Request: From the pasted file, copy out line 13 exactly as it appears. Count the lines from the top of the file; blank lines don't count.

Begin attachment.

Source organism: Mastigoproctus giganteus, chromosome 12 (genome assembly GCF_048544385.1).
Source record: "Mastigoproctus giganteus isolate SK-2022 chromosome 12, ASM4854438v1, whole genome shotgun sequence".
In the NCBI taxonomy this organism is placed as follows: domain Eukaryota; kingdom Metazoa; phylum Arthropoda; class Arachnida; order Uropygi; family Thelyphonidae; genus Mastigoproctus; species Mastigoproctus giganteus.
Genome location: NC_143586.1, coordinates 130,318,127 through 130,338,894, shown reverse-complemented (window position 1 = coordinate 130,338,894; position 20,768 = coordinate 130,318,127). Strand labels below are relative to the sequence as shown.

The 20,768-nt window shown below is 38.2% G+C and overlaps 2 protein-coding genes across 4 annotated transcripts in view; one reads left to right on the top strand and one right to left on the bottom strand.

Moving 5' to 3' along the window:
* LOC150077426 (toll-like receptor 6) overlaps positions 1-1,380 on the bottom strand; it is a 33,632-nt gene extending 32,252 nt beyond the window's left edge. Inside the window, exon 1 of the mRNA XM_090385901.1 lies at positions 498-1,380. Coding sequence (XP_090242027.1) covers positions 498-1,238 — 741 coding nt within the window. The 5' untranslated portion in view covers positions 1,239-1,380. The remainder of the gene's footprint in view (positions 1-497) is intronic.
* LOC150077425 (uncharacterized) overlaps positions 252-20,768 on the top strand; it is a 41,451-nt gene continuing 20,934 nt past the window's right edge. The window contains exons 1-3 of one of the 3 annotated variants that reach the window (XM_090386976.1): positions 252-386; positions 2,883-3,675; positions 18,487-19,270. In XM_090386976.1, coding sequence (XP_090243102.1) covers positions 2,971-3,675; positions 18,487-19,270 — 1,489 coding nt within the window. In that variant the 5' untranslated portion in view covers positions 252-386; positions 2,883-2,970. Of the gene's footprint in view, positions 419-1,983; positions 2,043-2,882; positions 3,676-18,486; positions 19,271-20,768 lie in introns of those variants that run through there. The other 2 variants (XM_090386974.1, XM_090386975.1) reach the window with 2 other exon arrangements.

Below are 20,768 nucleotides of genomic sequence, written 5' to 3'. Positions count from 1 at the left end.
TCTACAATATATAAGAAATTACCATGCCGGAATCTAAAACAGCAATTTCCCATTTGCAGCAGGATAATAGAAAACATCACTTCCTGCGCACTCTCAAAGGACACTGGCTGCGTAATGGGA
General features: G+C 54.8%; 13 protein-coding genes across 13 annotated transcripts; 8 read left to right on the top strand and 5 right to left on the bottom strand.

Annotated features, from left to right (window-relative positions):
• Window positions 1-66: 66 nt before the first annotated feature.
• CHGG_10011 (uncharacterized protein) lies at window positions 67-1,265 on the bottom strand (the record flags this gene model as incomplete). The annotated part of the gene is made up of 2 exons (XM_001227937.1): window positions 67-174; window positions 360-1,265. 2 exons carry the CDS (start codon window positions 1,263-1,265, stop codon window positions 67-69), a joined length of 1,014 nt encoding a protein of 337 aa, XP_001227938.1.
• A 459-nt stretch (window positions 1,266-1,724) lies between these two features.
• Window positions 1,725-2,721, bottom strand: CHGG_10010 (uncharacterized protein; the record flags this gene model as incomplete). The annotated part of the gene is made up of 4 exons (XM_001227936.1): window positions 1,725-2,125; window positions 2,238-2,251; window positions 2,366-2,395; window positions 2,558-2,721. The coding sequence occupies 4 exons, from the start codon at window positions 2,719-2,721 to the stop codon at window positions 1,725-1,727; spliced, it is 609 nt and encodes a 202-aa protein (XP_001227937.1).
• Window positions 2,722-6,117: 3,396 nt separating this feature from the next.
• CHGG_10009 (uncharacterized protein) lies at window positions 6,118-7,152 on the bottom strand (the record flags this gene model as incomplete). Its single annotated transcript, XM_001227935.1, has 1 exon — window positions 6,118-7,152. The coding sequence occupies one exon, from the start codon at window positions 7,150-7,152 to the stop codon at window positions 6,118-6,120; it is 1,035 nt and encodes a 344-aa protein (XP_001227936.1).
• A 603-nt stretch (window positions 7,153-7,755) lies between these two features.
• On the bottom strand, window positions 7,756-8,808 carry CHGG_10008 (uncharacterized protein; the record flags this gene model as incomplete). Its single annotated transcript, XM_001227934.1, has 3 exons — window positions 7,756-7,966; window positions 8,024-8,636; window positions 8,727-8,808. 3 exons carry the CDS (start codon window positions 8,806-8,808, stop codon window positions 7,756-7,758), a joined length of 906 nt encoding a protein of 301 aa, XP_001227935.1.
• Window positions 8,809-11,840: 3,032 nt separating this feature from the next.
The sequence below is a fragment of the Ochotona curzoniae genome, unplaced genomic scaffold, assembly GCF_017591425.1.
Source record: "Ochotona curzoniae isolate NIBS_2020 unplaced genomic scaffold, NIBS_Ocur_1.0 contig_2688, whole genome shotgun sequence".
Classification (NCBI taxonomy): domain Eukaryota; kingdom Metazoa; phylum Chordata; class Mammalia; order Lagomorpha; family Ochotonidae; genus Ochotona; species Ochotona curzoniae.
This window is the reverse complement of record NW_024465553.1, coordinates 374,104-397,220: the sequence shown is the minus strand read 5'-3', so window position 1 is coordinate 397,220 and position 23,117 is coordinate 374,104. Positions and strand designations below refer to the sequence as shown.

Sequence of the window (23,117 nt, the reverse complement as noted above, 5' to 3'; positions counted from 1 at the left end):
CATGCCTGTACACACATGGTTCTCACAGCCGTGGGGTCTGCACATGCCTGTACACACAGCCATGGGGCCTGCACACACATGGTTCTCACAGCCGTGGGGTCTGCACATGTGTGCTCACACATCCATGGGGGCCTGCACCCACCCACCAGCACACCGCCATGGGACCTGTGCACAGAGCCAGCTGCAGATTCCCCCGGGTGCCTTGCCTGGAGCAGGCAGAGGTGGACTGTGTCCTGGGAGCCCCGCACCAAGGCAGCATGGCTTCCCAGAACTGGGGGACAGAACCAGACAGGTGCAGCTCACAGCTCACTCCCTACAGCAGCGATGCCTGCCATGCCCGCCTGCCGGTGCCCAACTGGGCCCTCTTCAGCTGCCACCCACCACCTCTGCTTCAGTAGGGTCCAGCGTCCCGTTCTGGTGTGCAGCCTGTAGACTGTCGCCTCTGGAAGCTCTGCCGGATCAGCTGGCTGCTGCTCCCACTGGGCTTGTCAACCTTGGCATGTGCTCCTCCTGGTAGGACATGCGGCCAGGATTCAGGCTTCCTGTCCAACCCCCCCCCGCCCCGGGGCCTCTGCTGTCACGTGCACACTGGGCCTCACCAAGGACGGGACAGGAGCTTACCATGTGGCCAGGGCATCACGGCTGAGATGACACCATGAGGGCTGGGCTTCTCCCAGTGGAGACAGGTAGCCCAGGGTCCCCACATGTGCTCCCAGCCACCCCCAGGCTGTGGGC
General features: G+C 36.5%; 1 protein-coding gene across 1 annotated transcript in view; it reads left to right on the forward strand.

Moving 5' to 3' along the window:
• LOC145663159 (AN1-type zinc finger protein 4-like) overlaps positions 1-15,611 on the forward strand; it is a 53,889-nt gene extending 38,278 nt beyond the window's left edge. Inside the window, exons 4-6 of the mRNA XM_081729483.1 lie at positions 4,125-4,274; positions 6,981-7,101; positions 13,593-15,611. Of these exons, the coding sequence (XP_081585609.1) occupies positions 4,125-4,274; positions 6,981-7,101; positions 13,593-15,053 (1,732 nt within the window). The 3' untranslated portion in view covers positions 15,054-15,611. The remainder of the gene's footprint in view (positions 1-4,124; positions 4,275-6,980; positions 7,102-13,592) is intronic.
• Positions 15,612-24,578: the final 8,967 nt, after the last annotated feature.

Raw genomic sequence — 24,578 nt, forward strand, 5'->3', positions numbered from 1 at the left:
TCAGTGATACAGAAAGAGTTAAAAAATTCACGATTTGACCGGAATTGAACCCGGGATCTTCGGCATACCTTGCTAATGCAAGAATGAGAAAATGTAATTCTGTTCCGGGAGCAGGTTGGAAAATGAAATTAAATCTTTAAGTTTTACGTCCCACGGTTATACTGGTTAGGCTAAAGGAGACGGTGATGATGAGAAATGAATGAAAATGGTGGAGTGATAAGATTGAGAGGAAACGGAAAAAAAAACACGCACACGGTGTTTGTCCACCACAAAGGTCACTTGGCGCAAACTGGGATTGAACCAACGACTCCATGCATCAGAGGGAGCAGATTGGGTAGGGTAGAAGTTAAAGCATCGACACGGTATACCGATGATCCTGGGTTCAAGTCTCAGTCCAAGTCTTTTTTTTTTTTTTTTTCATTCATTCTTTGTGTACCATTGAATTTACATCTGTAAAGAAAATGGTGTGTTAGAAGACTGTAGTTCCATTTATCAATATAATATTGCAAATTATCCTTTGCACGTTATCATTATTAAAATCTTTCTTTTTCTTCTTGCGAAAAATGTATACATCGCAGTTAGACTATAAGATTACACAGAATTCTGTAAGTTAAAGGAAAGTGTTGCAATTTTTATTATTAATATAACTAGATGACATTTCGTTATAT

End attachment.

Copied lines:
• Window positions 1-66: 66 nt before the first annotated feature.